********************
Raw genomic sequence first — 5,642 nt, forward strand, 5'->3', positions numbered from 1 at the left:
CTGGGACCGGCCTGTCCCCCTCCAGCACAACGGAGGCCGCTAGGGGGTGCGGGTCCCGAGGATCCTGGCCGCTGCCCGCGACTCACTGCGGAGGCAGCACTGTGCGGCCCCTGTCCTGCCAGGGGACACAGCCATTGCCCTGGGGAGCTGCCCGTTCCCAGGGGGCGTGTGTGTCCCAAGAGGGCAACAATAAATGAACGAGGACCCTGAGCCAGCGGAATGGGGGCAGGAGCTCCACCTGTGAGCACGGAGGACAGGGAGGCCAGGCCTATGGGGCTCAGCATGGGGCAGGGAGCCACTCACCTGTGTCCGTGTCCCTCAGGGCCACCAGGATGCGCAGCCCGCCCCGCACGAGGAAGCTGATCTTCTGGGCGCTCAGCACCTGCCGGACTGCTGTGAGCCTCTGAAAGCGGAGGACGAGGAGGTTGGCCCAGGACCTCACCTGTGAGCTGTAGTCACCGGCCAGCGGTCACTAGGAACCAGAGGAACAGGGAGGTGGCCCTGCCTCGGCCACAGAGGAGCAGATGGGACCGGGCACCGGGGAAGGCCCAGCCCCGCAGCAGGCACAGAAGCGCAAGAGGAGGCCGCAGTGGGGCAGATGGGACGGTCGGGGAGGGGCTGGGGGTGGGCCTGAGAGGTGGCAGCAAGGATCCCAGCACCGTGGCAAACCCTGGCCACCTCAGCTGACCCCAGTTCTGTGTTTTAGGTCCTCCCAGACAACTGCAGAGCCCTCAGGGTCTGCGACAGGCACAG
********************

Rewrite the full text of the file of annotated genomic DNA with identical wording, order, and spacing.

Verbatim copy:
Raw genomic sequence first — 5,642 nt, forward strand, 5'->3', positions numbered from 1 at the left:
CTGGGACCGGCCTGTCCCCCTCCAGCACAACGGAGGCCGCTAGGGGGTGCGGGTCCCGAGGATCCTGGCCGCTGCCCGCGACTCACTGCGGAGGCAGCACTGTGCGGCCCCTGTCCTGCCAGGGGACACAGCCATTGCCCTGGGGAGCTGCCCGTTCCCAGGGGGCGTGTGTGTCCCAAGAGGGCAACAATAAATGAACGAGGACCCTGAGCCAGCGGAATGGGGGCAGGAGCTCCACCTGTGAGCACGGAGGACAGGGAGGCCAGGCCTATGGGGCTCAGCATGGGGCAGGGAGCCACTCACCTGTGTCCGTGTCCCTCAGGGCCACCAGGATGCGCAGCCCGCCCCGCACGAGGAAGCTGATCTTCTGGGCGCTCAGCACCTGCCGGACTGCTGTGAGCCTCTGAAAGCGGAGGACGAGGAGGTTGGCCCAGGACCTCACCTGTGAGCTGTAGTCACCGGCCAGCGGTCACTAGGAACCAGAGGAACAGGGAGGTGGCCCTGCCTCGGCCACAGAGGAGCAGATGGGACCGGGCACCGGGGAAGGCCCAGCCCCGCAGCAGGCACAGAAGCGCAAGAGGAGGCCGCAGTGGGGCAGATGGGACGGTCGGGGAGGGGCTGGGGGTGGGCCTGAGAGGTGGCAGCAAGGATCCCAGCACCGTGGCAAACCCTGGCCACCTCAGCTGACCCCAGTTCTGTGTTTTAGGTCCTCCCAGACAACTGCAGAGCCCTCAGGGTCTGCGACAGGCACAG